Part of the fun on Rune has been going back through the original and deciding which elements move forward into Ragnarok. We’ve updated our lizards, ensured that you can beat your enemy to death with their own limb, and made it impossible to set down your mead stein in a polite Viking manner. Of all the things we’re bringing forward, one of the most enjoyable is working with Lee Ernst to voice Loki and Odin. Returning to his role as two of our most prominent gods, Lee brings years of experience, character, and range to his performance. After our first recording session with Lee, we asked him about the projects he’s done with us in the past and what he’s most excited to bring to Rune.
Tell us a bit about your background and what got you interested in voice acting.
LE: I grew up in Wisconsin and have been a stage actor most of my life, working for major theater companies across the U.S. and abroad. I’ve always loved voice actors and mimics. As a kid, I learned and wrote voice routines and recorded them on an old reel-to-reel recorder just for fun.
When I became a professional actor, I started to get calls from agents and producers wanting me to voice radio and TV commercials. I secured a great agent and began my VO career. Although I’ve been “in the booth” hundreds of times, I didn’t do any video games until I auditioned for Human Head’s original Rune. I gave the audition everything I had, nearly bouncing off the walls reading the part of Loki, and when I was done, I had no expectation of getting the gig. I was thrilled when I found out that I had been cast as Loki, Odin, and about five other characters!
What projects have you worked on in the past?
LE: The original Rune, Blair Witch Volume II: The Legend of Coffin Rock, Dead Man’s Hand, Prey, and Lost Within.
Of all the characters you’ve portrayed, which one has been your favorite and why?
LE: I seem to play a lot of maniacal characters, and Loki is certainly one of my favorites, but I also like playing the oddball, small characters that show up here and there. The coolest thing for me though is to play two contrasting characters in the same game, and doubling up as Loki and Odin is a blast!
You’ve worked on nearly all of Human Head’s projects. What makes voicing video game characters enjoyable?
LE: Passion, creativity, and imagination – that’s what blows me away about the team at Human Head Studios. I remember seeing all the creatives at work when I voiced my first project with Human Head many years ago. I can’t express how exciting it was to see the process and artistry of so many people focused on creating a new world, and know that their work was going to engage the imaginations of gamers around the world. It was exciting that I was a small part of that team. That’s kind of a dream come true for me.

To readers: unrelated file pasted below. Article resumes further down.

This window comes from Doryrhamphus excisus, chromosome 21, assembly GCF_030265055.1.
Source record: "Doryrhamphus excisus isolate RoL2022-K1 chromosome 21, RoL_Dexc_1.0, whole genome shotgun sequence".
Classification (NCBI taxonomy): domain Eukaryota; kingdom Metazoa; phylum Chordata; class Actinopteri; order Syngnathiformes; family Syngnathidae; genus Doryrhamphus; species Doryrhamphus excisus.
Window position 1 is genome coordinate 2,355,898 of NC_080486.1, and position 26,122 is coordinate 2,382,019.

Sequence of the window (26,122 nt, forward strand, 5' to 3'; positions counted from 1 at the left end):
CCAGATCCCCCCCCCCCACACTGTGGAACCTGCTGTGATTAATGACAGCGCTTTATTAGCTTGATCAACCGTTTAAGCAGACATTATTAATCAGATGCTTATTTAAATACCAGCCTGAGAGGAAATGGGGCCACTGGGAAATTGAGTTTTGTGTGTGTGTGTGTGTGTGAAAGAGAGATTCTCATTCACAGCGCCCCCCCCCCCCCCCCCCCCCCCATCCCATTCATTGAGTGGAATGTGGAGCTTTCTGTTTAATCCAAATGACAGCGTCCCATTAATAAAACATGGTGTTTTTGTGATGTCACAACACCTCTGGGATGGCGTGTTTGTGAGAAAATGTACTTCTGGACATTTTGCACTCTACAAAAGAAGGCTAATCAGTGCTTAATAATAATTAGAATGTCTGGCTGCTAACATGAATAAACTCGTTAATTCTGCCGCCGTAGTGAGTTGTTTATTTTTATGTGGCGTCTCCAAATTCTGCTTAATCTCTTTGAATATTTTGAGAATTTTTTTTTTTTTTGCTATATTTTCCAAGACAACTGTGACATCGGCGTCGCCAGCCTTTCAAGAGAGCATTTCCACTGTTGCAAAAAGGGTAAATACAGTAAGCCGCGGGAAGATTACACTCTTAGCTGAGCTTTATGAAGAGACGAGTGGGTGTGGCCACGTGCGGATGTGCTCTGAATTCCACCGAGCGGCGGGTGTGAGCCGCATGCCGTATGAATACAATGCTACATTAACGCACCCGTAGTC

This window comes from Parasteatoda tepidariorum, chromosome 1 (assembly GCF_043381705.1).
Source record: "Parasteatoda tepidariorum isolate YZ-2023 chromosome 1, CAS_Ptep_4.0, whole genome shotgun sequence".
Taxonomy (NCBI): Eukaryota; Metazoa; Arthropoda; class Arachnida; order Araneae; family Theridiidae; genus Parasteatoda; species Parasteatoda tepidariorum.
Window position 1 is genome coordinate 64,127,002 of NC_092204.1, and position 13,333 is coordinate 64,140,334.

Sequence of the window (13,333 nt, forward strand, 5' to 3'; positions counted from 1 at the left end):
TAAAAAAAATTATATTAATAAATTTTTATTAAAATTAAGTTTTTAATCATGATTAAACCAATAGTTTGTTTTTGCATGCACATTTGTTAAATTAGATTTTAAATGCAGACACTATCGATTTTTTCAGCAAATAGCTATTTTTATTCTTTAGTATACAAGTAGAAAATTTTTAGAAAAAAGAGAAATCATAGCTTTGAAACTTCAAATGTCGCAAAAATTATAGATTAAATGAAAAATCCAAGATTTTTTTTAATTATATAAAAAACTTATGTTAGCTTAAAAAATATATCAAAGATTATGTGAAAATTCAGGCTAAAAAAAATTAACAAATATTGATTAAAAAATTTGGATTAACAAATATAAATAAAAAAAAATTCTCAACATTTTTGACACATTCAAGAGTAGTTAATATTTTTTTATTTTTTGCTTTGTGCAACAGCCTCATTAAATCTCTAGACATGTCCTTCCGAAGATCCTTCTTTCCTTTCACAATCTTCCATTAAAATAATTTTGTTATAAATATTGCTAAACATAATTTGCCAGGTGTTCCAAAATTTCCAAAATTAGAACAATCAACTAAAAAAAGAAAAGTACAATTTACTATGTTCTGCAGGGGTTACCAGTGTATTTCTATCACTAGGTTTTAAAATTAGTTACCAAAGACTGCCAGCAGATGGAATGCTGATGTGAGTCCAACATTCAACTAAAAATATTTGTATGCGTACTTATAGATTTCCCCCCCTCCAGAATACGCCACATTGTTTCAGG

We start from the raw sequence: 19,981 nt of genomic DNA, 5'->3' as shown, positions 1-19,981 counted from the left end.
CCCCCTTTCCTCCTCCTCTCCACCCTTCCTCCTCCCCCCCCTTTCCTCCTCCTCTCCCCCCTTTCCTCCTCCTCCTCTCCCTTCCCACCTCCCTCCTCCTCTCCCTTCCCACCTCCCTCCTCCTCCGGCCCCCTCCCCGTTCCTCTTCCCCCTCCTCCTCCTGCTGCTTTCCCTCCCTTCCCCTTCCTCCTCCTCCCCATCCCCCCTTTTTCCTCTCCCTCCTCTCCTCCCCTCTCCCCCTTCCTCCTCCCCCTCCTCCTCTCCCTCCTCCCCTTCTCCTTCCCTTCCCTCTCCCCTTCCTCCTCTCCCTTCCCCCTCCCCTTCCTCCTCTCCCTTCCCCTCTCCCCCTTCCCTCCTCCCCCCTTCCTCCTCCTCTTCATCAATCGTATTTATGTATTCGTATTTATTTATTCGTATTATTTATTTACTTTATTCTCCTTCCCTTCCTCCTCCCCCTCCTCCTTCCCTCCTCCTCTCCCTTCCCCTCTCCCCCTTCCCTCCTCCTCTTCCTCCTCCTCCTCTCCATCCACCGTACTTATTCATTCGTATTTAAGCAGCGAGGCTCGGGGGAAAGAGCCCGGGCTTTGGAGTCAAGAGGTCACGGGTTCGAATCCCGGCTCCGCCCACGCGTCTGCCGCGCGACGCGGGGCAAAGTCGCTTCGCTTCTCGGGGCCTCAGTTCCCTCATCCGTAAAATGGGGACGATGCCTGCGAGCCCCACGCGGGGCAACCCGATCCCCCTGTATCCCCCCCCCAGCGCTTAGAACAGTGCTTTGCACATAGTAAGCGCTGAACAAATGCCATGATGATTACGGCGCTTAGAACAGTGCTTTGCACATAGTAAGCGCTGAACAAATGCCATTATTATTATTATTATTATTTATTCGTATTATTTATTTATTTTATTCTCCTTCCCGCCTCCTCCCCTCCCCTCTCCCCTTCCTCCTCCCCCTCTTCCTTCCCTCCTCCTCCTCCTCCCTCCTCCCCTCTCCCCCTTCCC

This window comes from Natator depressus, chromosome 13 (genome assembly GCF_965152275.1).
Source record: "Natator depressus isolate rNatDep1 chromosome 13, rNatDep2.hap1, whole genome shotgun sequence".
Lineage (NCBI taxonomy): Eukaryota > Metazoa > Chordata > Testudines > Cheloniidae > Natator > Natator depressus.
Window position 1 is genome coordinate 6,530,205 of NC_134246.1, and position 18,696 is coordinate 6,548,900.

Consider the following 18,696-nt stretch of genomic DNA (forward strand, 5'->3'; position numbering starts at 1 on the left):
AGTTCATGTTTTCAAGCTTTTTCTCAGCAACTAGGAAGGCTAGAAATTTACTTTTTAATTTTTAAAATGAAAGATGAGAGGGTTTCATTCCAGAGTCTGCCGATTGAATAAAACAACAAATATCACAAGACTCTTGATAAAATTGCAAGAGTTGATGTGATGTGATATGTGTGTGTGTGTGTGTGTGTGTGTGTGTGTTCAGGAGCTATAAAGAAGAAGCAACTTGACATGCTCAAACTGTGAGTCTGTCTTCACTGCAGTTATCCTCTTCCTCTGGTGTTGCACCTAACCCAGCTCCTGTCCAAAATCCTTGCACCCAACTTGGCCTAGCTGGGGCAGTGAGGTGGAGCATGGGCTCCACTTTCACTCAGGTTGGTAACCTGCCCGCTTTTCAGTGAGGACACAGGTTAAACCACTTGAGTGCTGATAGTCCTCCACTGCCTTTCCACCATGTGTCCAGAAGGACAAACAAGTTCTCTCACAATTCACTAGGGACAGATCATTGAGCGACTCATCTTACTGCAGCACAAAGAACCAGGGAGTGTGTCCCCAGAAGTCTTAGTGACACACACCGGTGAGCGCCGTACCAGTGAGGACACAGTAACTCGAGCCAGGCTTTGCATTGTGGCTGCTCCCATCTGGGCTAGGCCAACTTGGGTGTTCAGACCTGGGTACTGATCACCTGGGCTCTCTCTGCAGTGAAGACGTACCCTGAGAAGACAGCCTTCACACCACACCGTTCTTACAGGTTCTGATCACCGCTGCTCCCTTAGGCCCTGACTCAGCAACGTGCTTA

In the booth, I get to channel characters who are often extraordinary, but sometimes they’re just regular Joes sitting at a bar. What feeds me is the writing. Everything that is voiced is active and is designed to conjure a mood or provoke a reaction. The dialog is usually direct and often extreme, and it’s satisfying to engage vocally at that level. One thing I’ve always particularly loved is recording the ancillary sounds of a video game. Effort sounds, like little grunts when jumping, sounds of surprise, laughter, and of course death sounds, etc… it’s a kind of absurdly humorous exercise to be in a booth for an hour, hopping around, trying to make the greatest variety of noises I can imagine so that the editors have a long menu to choose from.
Which Human Head project or character have you enjoyed working on the most?
LE: I prefer not to choose favorites. Let me put it this way, when I get a call to do another project with Human Head, that’s the best day of my year.
In the original Rune, you voiced both Loki and Odin. How do you do to prepare to embody these characters?
LE: I’ve played a lot of Shakespearean roles, including many of the big ones: Hamlet, King Lear, Lago, Macbeth, Richard III, etc… and I also have a great affinity for mythology and epic storytelling. Consequently, voicing characters like Loki and Odin plays into my comfort zone. I feel I understand their struggles and intentions based on the heroic form of the narrative.
When I’m in the booth, I just try to be relaxed, focused, responsive to direction, and open to any emotional response the language might release into my reads. I try not to pre-bake my performance, and hopefully that allows acting moments to be infused with a kind of spontaneity.
What about Rune is most exciting to you?
LE: It’s just great to know that Human Head is revisiting these characters and this world. I have only seen my lines at this point, but I’ve got a feeling that Rune is going to be a knockout!
We know you’re voicing at least two of the gods in Rune. How are your iterations of these characters different from others?
LE: Gods are inherently extraordinary, and it’s the responsibility of the talent to evoke that larger-than-life quality. Of course, there are technical ways to enhance the sound, but whether the character is human or superhuman, the primary goal when voicing is to connect, to convey the deepest needs and intentions of the character, and to have fun. After all, it’s a game, and games should be fun!
Are you playing any games right now?
LE: After years of embarrassment at the hands of my children, and even much younger members of my family, I’ve decided to leave the actual game playing to the experts.
Note: Prior to February 28, 2018, Rune was titled Rune: Ragnarok
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